Good idea. And the members of the Appointments Commission should be appointed by the States, not the Commonwealth. This would serve as a slight counter to the tendency you referred to of the High Court absurdly increasing the powers of the Commonwealth at the expense of the States and the people by inventing non-existent implications which its highly imaginative judges claim to see in the Constitution (which was plainly intended to give the Commonwealth very limited powers with the States retaining the lion's share of government powers). And I must agree that the extremely offensive word you included in the article is totally unacceptable. Regardless of whether the quote is accurate or whether the speaker made valid point. Even the ABC doesn't print such profanity, much less a Catholic publication. This might be acceptable in banter among the lads in your law firm but please remove it from here. No wonder so few women bother reading or commenting on your articles when you print a word with such a connotation of sexual violence, as a meaningless intensifier.
Sharon | 21 May 2012


I have read the A J Brown biography of Michael Kirby - an excellent piece of writing. A lawyer writing about another lawyer! The current Federal Government has failed in many areas but I don't think appointing Nicola Roxon as Attorney-General has been a mistake - so far. She is well qualified for the position and smart enough to stay right away from Clive Palmer(cough, splutter). Of course, appointments to the High Court are of great importance to our country - and the Labor Party have been a bit more adventurous than the Lib/Nationals. I think a Judicial Appointments Commission could work - but only if lay persons were part of the process.
Pam | 21 May 2012


Quite perceptive points. But, is there some editorial dictate at E.S. that articles submitted have a guarantee of publication if they take a cheap shot at Clive Palmer, Gina Rinehart, Tony Abbott, or the Vatican?
HH | 21 May 2012


Thanks to those who have made a comment. I thought I should address some of the concerns raised. To Frank, obviously you are right. This is a bad fact-checking error on my part. But I don't agree that "And so?" is the proper response to the issues raised in my article, as you seem to be implying. Perhaps I have misunderstood your meaning. To Trent and Sharon, I'd like to note that my submission to Eureka Street censored the "f-word". It was not my decision to print it in full. I don't use this word in 'banter' at my workplace, and I don't have any evidence to suggest that women avoid reading my articles (though perhaps this latter assertion was directed at Eureka Street generally? In which case I also don't think it's true). Nonetheless, I appreciate your taking the time to read and comment on my article.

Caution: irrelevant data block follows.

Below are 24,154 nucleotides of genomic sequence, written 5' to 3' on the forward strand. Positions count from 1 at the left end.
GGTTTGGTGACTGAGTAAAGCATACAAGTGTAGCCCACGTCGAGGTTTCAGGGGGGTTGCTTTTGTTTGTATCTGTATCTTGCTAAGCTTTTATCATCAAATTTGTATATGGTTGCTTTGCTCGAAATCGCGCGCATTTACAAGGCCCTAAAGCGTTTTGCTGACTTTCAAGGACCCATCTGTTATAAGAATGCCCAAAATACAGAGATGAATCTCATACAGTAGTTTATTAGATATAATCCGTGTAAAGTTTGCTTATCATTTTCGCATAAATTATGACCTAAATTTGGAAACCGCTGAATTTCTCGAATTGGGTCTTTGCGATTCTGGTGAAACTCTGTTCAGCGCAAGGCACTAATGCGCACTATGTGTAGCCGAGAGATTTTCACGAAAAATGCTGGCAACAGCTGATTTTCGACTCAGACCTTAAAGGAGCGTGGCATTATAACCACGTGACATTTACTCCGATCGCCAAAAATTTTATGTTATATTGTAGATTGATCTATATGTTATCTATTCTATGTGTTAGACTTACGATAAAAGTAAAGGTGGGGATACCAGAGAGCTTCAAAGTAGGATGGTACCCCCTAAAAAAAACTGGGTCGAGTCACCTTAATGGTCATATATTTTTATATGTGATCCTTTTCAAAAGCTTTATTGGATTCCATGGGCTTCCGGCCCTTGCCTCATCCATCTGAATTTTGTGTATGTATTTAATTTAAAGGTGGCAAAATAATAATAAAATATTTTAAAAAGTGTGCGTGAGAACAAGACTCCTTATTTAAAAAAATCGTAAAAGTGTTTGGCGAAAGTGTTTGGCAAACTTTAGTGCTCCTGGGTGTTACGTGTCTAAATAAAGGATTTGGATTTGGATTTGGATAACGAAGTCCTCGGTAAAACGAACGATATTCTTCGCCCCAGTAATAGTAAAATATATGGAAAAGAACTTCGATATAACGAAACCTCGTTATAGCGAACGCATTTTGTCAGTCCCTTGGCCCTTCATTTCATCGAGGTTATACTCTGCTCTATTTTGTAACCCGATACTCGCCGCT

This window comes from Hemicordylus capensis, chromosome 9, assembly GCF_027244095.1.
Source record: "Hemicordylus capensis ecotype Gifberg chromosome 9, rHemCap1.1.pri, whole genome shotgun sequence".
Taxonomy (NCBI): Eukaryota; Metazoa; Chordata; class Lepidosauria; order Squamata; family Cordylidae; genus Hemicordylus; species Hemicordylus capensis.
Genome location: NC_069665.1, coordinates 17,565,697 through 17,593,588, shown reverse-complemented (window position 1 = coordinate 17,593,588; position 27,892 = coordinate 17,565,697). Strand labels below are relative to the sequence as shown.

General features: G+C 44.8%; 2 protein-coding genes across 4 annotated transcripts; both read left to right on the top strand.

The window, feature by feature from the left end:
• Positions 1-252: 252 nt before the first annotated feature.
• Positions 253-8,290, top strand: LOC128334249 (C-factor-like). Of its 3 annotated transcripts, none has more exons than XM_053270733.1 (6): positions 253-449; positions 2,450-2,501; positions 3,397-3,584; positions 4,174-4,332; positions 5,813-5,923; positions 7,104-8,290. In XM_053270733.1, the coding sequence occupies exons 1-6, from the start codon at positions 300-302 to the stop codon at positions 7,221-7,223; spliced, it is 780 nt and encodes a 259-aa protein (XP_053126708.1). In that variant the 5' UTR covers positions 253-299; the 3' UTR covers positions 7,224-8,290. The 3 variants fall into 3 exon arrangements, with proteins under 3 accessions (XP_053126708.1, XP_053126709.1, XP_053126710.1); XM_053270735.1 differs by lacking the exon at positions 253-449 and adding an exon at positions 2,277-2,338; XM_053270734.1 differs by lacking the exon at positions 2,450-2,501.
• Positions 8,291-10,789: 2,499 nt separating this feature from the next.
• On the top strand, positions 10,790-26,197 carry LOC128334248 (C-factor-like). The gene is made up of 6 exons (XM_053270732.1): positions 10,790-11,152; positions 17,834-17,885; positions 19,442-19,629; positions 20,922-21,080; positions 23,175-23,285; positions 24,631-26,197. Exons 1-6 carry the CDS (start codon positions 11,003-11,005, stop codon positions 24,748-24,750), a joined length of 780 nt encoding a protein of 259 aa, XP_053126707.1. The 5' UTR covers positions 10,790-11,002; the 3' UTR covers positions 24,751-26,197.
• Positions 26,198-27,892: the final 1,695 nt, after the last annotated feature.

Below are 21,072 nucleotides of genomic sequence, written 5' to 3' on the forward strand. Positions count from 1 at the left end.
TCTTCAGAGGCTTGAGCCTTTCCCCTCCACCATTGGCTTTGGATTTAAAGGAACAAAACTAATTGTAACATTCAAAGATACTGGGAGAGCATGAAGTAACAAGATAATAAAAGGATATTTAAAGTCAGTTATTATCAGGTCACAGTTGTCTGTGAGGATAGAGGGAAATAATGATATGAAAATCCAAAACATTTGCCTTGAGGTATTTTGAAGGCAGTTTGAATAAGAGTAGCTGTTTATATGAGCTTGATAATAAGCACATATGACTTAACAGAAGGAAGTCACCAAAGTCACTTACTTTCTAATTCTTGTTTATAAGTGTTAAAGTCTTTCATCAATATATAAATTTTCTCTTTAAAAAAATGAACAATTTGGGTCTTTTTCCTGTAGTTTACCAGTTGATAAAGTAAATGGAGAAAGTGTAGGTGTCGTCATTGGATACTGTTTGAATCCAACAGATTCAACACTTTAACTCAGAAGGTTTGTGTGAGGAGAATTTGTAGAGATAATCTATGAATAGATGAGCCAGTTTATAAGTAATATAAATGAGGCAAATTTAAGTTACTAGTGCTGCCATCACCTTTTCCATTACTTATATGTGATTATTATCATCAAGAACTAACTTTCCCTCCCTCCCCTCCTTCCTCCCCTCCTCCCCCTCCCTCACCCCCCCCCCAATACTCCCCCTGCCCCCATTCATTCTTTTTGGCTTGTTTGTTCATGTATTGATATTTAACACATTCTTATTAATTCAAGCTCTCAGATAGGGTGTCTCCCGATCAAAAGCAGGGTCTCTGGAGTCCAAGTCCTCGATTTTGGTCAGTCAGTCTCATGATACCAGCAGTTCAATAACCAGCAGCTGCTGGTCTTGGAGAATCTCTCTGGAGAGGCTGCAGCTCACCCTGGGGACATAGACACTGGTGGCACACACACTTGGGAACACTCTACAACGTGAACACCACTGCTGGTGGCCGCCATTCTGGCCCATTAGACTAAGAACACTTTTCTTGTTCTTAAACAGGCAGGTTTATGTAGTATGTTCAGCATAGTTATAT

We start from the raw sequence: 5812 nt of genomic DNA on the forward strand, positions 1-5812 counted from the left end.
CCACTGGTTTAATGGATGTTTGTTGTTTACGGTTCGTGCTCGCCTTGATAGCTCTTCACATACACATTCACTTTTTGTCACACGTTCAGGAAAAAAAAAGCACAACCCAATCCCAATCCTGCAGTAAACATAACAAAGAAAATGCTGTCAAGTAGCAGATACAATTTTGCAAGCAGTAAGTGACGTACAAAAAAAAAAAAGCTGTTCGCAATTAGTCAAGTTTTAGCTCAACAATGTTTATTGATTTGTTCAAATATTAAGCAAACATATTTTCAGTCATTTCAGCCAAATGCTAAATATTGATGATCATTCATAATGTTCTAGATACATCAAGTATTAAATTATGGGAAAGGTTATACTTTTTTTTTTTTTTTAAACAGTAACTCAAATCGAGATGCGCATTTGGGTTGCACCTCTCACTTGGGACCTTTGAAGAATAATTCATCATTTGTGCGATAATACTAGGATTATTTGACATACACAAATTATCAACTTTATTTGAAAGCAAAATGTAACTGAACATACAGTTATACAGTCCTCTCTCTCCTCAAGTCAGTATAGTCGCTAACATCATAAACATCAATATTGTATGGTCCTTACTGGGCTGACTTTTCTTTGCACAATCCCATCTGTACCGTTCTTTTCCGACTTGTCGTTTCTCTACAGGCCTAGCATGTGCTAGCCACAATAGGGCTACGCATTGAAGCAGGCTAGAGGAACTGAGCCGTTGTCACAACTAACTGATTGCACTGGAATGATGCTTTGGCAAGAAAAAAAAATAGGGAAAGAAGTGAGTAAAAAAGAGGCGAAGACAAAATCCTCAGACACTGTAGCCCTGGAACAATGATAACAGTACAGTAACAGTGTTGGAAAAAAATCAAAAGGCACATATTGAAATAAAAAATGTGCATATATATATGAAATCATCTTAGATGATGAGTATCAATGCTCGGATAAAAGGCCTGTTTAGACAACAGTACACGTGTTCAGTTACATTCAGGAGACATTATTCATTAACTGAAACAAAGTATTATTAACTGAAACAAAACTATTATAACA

Patrick McCabe | 21 May 2012


Nothing will surprise me. Today Clive and tomorrow Gina. With the country almost falling on its head on the right side of the political divide, money reigns supreme and anything can be bought. The country's media outlet is already owned by a an ageing plutocrat bent on acquiring world power and a minority of greedy billionaires, while the rest of the population seems to be dozing in an increasingly hot summer haze. And then, there are the likes of Trent who seemed permanently anchored in the middle ages.
Alex Njoo | 21 May 2012


Another female to add to the reading list! Great article Patrick, very interesting and thought provoking. And a quote's a quote, whether it has profanities in it or not. Well written.
Gabrielle Klingberg | 21 May 2012


A very bad system of selection which has little do with democracy but which as far produced mainly a great outcome for Australia. It shows that in the end great minds read and use the laws as they are meant to be implemented. The selection of our Parliament is far more democratic. Look at what we had selected to rule us! There is much space to list all the good things about Bob Brown, Peter Slipper, Julia Gillard, Craig Thomson etc. Anybody willing to start?
Beat Odermatt | 21 May 2012